The Hordaland Womens's Cohort. A longitudinal study on urinary incontinence in middle-aged women
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Urinary incontinence (UI) is a prevalent problem among middle-aged women, and many epidemiological studies have investigated this problem. Most of these studies are cross-sectional and only few longitudinal studies have been conducted. Thus, the knowledge about incidence, remission and natural history of UI is scarce. The aim of that present dissertation was to answer major epidemiological questions about incidence, progress and remission of UI in middle-aged women.
The Hordaland Women’s Cohort was established in 1997 and designed as a prospective longitudinal study for 15 years. The source population was from Hordaland Health Study (HUSK), which was a joint epidemiological research project and a part of national health project called Cohort of Norway (CONOR). HUSK invited all individuals in Hordaland County born between 1953-57, and among 14300 women in Hordaland, almost 9900 (70%) participated in HUSK. We took a one-fifth random sample of female HUSK participants and 2230 women consented to take part in the Women’s Cohort. In 2007 the Cohort reached a ten-year follow up with six checkpoints and the present dissertation is based on the analyses of data for this period of the Cohort.
In the first sub-study (Paper I), the data from source (HUSK) population was used to compare the basic demographic data and urologic characteristics between the women who participated in the Cohort and rest of the women in HUSK. For demographic data, 2230 women in the Cohort were compared with 7746 women in HUSK, who were not selected for the Cohort. For urologic characteristics, we used a HUSK subquestionnaire with 5320 participants. Of these, 1920 were in the Cohort and we compared their urological characteristics with those of the rest of the women (n=3400). The results demographic data showed a very high similarity for demographic data. The only significant differences were observed for higher education (p=0.001) and higher annual family income (p=0.018) among the women in the Cohort.
Analyzing data for urinary conditions showed few statistical differences between women in the Cohort and the rest of the women; they had somewhat more UI (p=0.040), more stress UI (p=0.048) and less amount of leakage (p=0.015) in the Cohort participants. Prevalence rate of any UI was 28.9% in the Cohort and 24.8% in the rest of women in HUSK. This paper also described the research methodology in details with intention of using it as reference for any further data analysis from the Cohort.
The second sub-study (Paper II) explored the prevalence, incidence and remission of UI. In this paper the possibility of an early prevalence peak in middle-aged women was investigated. We first used all data from the Cohort, which was gathered during ten years in six waves, to analyze the prevalence curve of UI. Furthermore, for more detailed analyses of prevalence, incidence and remission, data from the women who answered all six questionnaires were used. We sorted data in terms of age with eight groups in the age span of 41-55 years. Definition of UI was based on the results from the Incontinence Severity Index (ISI) and women with an ISI of more than 0 were defined as having incontinence. Women with an ISI equal to 3 or more, who reported their UI to be bothersome, were defined as having significant UI. According to our data, the prevalence of any UI in women aged 41-42 year was about 37% and increased gradually up to 50% in the age of 51-52 years, after which it started to decrease gradually. The changing patterns for incidence and remission were the same until age 51-52, but then the incidence started to decrease while the remission was increasing, which could have caused the peak in the prevalence of UI. Stress UI was the major type and most cases of UI were of low severity. Over the observation period, while the proportion of mixed UI increased by age, the proportion of stress UI remained relatively stable and the proportion of urgency UI slightly varied between aged groups. Regarding type shift, proportion of moderate UI remained relatively stable, while slight UI decreased and severe/very severe UI increased by age.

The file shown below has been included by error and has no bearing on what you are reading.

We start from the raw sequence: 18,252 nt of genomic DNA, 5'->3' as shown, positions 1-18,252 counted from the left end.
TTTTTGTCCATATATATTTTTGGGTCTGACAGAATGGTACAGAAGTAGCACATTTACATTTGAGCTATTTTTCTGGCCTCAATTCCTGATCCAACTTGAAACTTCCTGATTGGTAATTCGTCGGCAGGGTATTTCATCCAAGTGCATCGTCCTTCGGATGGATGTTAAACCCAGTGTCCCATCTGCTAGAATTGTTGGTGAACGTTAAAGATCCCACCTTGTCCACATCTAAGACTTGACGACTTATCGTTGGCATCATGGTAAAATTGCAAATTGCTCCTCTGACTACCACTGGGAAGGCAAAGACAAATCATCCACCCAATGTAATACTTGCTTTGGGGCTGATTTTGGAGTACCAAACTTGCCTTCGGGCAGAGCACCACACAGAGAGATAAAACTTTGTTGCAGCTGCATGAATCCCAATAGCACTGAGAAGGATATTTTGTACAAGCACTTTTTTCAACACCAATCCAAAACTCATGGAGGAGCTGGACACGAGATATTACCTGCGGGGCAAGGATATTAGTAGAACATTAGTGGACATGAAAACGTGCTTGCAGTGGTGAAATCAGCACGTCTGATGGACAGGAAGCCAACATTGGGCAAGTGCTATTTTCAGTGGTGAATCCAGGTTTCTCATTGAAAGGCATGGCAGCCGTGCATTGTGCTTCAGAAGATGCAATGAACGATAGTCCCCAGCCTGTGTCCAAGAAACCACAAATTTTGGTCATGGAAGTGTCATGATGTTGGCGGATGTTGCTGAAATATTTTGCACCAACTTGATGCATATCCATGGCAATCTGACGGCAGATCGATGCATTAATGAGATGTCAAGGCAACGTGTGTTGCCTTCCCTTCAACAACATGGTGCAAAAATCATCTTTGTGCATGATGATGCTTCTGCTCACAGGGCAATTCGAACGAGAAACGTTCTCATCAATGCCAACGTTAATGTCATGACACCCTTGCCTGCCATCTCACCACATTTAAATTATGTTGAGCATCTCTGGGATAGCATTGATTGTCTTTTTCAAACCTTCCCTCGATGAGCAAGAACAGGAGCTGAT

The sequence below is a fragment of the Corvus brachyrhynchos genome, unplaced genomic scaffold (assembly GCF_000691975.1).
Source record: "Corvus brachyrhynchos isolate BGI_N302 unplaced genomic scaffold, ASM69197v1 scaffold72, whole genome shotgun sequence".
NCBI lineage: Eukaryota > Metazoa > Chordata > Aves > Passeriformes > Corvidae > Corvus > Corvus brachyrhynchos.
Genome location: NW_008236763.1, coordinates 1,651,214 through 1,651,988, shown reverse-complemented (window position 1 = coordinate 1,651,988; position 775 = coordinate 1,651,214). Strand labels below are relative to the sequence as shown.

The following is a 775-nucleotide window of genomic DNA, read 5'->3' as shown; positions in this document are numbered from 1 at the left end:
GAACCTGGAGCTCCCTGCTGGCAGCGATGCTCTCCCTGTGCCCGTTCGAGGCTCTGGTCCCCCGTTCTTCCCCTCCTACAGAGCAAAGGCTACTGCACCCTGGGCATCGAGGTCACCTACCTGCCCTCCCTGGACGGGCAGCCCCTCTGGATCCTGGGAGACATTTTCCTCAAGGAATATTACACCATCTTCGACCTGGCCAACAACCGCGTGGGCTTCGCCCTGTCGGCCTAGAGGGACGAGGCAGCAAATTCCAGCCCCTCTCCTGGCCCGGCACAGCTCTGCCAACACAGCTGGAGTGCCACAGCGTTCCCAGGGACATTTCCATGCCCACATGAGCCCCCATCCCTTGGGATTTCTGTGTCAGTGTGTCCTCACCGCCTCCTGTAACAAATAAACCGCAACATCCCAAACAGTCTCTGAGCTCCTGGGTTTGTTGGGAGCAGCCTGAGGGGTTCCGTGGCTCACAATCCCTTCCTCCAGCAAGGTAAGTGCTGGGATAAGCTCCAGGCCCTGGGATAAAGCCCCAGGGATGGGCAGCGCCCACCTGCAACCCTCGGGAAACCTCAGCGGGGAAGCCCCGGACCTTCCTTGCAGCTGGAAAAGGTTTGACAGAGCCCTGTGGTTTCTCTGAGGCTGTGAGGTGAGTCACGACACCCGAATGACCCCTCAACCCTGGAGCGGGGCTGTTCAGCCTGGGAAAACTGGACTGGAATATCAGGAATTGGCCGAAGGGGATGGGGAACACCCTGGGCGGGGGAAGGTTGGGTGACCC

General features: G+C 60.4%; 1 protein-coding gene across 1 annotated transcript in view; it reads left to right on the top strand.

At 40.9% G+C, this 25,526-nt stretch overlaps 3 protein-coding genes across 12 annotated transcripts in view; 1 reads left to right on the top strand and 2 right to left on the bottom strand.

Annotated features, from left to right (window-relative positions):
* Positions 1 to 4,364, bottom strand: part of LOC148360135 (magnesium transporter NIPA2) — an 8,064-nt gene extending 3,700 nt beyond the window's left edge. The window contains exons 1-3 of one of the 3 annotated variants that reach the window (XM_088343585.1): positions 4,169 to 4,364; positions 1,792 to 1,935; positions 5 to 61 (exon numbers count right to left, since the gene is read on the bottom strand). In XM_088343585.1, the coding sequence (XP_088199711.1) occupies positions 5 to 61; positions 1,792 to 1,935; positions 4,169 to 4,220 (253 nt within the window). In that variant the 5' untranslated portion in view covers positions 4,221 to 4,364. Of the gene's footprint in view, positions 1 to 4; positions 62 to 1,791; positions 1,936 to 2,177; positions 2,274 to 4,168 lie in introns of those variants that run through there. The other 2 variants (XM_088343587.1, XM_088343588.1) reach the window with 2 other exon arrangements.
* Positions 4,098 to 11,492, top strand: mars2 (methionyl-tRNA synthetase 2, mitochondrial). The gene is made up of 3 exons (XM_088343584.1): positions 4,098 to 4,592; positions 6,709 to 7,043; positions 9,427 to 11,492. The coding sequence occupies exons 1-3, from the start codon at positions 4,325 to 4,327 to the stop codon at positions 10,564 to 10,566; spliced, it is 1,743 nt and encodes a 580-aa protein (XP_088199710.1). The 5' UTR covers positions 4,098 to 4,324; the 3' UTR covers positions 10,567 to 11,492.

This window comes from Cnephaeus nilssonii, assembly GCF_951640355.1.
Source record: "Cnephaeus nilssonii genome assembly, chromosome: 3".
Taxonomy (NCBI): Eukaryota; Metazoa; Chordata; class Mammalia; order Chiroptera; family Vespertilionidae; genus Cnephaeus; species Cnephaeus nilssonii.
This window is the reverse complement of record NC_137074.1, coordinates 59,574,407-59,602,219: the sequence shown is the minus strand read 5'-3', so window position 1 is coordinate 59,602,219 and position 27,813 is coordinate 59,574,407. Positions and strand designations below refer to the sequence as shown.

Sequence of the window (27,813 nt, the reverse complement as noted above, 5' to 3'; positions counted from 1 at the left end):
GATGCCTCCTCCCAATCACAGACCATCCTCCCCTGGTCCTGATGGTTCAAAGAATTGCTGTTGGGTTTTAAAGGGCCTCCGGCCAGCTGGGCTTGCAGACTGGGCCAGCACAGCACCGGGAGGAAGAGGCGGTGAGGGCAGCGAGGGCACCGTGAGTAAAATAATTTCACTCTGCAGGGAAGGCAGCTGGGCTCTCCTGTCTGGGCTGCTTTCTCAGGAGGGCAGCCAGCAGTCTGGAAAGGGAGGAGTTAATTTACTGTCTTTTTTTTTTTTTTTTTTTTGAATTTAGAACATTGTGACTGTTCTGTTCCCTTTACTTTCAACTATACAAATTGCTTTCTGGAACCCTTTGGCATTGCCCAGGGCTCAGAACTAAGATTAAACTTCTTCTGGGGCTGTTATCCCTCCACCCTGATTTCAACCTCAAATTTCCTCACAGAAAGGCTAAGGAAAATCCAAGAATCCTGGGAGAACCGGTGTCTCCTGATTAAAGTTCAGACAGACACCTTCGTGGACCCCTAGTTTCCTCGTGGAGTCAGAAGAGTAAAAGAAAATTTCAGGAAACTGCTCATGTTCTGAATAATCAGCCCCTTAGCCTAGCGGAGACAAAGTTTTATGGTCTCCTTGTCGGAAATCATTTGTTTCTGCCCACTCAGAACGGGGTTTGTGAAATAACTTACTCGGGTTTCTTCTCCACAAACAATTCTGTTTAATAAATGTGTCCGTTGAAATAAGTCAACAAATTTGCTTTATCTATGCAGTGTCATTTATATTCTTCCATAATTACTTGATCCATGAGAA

The main aim of the third sub-study (Paper III) was to investigate the natural history of UI with focus on finding the new-onset UI and its changes in types and severity. First we defined continent women in the baseline by using the same definition of UI as in Paper II. We followed them wave by wave during 10 years and 5 checkpoints. Almost half of them reported to have UI, at least once during 10 years. The types of new-onset UI by type were distributed as: 49.8% stress, 18.3% urgency and 20.3% mixed UI. By severity, 89.3% of women started with slight UI, none of them reported severe UI in the first report. In follow up of women for 2 waves after the new-onset UI, one-third of them had persistent UI, the type and severity was mainly stress UI with slight severity, with a low tendency for shifting the type or severity. We also suggest out that mixed UI is not necessarily the final stage of UI.